How do you come to be in the Kimberley?
I had come to the Kimberley a number of times to visit my Uncle Bill who was a drover in his younger years up here in the Kimberley. His stories started me thinking about coming up here.
Prior to moving to Derby to start the charter business in 1997, I had several extended visits to the Kimberley of 3 to 12 months duration. My first Kimberley adventure was with my best mate, Joe, in 1987 when we left Perth for Derby towing a 6.5 metre boat (Yellow Boat), so we could spend 3 months exploring the Kimberley Coast.
We put the boat in at Derby jetty and headed off up the coast. The boat was really just an open dinghy with a big fishing net that I had borrowed from a local barramundi fisherman. I had already organised fuel drops at strategic points along the coast. We managed to get all the way from Derby to the Prince Regent River, I’d never been along that coast before. There was no room in the boat to store much other than fuel, so we pretty much had to catch what we needed to eat along the way. Apart from fish, food was getting scarce by the time we got to the Prince Regent River and we were wanting a change of diet. We ate whatever we could – bats, snakes, whatever we could catch. Fortunately, Joe had taken his gun and was able to shoot a “killer” (cow) up at camp creek. We lived of that for weeks.
We repeated the adventure again in 1992.
Did you do any training before you came north?
Whilst living and working in Perth, I spent all my spare time doing bush survival courses, as well as caving, abseiling, rock climbing, with a great bunch of guys with a company called SABRE. In 1997 I did my coxswains certificate prior to starting the charter business and then in 2007, I did my Master V certificate prior to have the Kimberley Explorer built.
You met some colourful characters on your journey?
I have always wanted to meet the real bush characters as their lives and their stories are so out of the ordinary. On one trip to the Kimberley, I lived with a fox shooter working out of a place called ‘useless Loop”. Horrible Ron was his name and a real hermit. He took me under his wing and taught me fox shooting and how to whistle them up. We’d go out catching the foxes and skinning them to take them down to Fremantle to sell the skins.
What did you do when you first lived in the Kimberley?
When I first got to the Kimberley, I lived for a while with old Helmut Schmidt on the Fitzroy River. Helmut was a barramundi fisherman who built his house out of beer cans – four cans to a brick. It had two levels, so when the river flooded in the wet season Helmut would just relocate up to the 2nd level. The you just had to step out of the opening straight into the dinghy to get around.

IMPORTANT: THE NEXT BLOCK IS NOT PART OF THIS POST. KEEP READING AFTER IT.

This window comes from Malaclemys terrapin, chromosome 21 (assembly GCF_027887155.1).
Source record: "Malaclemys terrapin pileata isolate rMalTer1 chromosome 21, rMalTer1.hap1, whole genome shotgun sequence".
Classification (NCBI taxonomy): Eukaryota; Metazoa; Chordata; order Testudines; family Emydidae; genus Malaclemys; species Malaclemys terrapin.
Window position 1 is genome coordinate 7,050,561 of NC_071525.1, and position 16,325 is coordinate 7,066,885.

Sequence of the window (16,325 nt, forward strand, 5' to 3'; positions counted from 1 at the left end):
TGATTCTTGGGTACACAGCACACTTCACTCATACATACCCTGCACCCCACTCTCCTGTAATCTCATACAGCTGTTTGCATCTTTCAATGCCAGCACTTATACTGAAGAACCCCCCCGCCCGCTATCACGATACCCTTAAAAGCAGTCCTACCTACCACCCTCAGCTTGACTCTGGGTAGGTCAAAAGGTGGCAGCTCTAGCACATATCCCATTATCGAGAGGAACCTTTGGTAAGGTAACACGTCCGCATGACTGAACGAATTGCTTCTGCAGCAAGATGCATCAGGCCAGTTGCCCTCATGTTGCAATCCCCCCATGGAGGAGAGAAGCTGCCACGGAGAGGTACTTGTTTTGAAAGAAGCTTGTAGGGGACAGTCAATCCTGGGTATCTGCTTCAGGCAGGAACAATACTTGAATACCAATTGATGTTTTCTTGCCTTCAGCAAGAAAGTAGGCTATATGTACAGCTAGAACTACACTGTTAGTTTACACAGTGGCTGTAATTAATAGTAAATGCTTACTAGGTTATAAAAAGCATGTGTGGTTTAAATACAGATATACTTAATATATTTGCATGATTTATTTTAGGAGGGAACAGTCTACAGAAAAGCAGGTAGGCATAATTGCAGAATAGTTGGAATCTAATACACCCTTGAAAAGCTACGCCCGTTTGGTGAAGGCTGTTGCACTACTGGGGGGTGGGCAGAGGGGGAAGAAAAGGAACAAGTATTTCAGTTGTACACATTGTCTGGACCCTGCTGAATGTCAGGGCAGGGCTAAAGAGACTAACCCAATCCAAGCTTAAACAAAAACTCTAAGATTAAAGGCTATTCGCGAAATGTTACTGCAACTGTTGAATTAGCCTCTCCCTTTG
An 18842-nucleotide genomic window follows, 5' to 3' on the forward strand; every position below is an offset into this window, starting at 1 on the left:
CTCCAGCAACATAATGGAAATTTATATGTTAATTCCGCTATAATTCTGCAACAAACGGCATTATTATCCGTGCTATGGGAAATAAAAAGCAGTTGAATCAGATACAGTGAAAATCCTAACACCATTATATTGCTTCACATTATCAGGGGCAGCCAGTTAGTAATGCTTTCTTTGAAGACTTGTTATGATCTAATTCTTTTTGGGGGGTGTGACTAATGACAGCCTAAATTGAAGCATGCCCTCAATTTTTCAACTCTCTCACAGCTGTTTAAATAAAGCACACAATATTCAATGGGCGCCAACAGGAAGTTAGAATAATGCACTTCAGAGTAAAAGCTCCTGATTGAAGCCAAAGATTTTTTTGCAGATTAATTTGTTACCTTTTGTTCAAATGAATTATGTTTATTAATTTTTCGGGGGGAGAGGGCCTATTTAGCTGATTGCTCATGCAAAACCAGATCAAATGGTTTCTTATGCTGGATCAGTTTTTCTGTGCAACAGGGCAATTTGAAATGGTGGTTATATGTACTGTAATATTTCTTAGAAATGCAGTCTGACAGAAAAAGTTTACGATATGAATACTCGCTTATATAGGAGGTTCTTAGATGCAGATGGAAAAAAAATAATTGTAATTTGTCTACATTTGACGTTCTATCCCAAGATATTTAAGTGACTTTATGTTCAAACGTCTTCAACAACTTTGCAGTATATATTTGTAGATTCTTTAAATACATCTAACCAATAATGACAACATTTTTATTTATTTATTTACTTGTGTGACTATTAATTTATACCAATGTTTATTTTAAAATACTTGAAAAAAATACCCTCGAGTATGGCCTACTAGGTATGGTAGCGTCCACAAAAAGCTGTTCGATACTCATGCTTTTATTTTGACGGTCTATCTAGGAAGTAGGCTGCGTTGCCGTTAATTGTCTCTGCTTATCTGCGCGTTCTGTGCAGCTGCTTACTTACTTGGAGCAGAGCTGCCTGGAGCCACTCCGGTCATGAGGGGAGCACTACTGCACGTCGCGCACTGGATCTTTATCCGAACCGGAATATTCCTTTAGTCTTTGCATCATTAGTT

To learn more bush living skills, I decided to find an aboriginal community and learn what I could from them. My uncle suggested I go to Mowanjum. So I went and had a big meeting there with old David Moajelly. He said, “Righto, you can go and live with Jomery and Violet in Barnett’s Basin. That was a great experience for me and I did learn a lot.
You met Malcolm Douglas, the Croc Hunter?
I ran into Malcolm Douglas at Kalumburu when he was taking the crocodiles out of the old mission and relocating them to his crocodile farm in Broome, as they had gotten too big for their enclosures. He offered me a trip away with him where we spent 3 months filming “One Wet Season” in Arnhem Land. It was an amazing experience with numerous highlights.
Can you tell me a little about staying with The Cusacks?
Sponsored by the Australian National Geographic, Michael Cusack and his wife Susan lived in the Kimberley for a year in 1987 at the abandoned Kunmunya Mission (see “Our Year in the Wilderness). Joe and I were their first visitors. They were in about five miles from the coast in the bush at Kunmunya. I remember the first meeting with them. There were flies everywhere and there’s Sue with this mosquito net over her head. I just went up and said, “The Cusacks I presume.” That got a bit of a laugh. We stayed with them for a week, taking them to Jackson Island for a few days before saying goodbye to them and heading back down the coast.
What do you love about your job?
Derby and the Kimberley really are the last frontier. Once you head up the King Sound to the Buccaneer Archipelago, adventure and excitement awaits. I love the diversity of the Kimberley coast and the impromptu opportunities that are continually presenting themselves while on charter. You make a lot of friends and you give people a great time. People I’ve taken out come up to me at the camping shows and say, “It was fantastic.” That makes me feel good.